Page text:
Services, Social & Environmental Services, Sponsored Content
This is a sponsored article from SustainabilityTracker.com member Greencap.
Risk Management encompasses many industries, including property, healthcare, mining, construction and more. It is the practice of ensuring that processes are undertaken safely and with minimum effect on the environment around us, such as asbestos assessment and removal, noise reduction, contaminated land assessment, and air quality levels measurement.
Sustainable practices in Risk Management are vast and constantly improving. These include reducing overall waste and using recycled and reused materials in the assessment and disposal process, repurposing damaged or outdated materials to be used in other industries, and working closely with other businesses and charities to give away still-working and intact items to be used by individuals or the community.
Reconstructing areas to be friendlier to walking, cycling and commuting via public transport is also a sustainable way of conducting business – like the Bayside Rail Project. Future planning of sites – such as Victoria’s Level Crossing Removals, is integral for a society that relies less on motor vehicles.
Rewilding and rehabilitating areas after they’ve been mined or excavated is also crucial to restoring environments to their former glory, and is a recommendation under the government’s ‘Leading Practice Sustainable Development Program for the Mining Industry’.
Consequences for not considering the environment when undertaking construction, mining and other heavy industry can be dire, such as harmful chemicals running into rivers and lakes and impacting wildlife. These consequences can have a domino effect and have unintended and unforeseen impacts on future generations of animals and humans alike.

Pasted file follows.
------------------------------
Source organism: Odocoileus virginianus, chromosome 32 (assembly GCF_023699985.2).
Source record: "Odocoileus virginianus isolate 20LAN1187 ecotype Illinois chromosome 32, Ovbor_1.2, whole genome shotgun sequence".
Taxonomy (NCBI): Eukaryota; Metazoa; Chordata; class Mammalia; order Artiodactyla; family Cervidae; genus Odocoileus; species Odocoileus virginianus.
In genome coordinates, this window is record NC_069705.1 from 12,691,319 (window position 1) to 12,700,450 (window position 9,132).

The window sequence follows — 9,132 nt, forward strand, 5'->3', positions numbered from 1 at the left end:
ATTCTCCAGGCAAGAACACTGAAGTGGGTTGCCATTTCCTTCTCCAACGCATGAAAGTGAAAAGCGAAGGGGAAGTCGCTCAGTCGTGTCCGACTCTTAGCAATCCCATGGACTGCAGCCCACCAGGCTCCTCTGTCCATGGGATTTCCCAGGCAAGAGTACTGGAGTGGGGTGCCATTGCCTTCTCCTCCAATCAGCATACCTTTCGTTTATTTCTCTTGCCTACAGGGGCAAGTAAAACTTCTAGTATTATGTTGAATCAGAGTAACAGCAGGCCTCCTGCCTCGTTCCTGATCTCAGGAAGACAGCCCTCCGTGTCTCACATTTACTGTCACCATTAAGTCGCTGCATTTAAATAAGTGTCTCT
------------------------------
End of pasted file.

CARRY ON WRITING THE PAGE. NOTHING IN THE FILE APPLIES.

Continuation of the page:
Places affected by natural disasters, such as fires, floods and earthquakes, also need rehabilitation (e.g., Toombul Shopping Centre). Individuals, community groups and charities often help with clean-up, which can be supported by ensuring they have proper PPE and know what to look out for in case of ongoing hazards (such as mould).
Planting more trees is crucial in any environmental rehabilitation, as it stabilises the land, cleans the air and helps create a buffer zone on coastlines from storms and floods.
As we learn more about the importance of active environmental rehabilitation, processes are also improving, and we can utilise the latest exciting technology in environmental assistance, such as the advance of Artificial Intelligence (AI). AI-powered predictive analytics can detect soil type, topography, mineral composition, and the presence of vulnerable species and ecosystems.
Rehabilitation and rebuilding business and domestic sites needs to consider the same area flooding again – as we have seen in many areas in Queensland (QLD) and New South Wales recently. Housing and buildings have recently updated building codes (QLD) ensuring construction takes a risk averse mentality and rebuilds according to flood patterns in the specific area.
Recent extensive damage done by floods across Australia and New Zealand will need detailed environmental considerations when undertaking rebuilding and rewilding projects. Sustainable, strong designs with future disasters in mind, alongside training for individuals, businesses and communities in how to keep themselves and their families safe will be integral to ensure potential destruction is mitigated, and we learn from the mistakes of the past.
Ultimately, businesses across industries are envisioning a more environmentally friendly future that enables human movement and prosperity with a lower impact on the earth. This, plus using long-lasting and sustainable materials and rehabilitating old sites, means the cycle of improvement can help us continue to find solutions in sustainable methods of managing risk. For more information, visit the Greencap website, part of WSP.
This is an article from a SustainabilityTracker.com Member. The views and opinions we express here don’t necessarily reflect our organisation.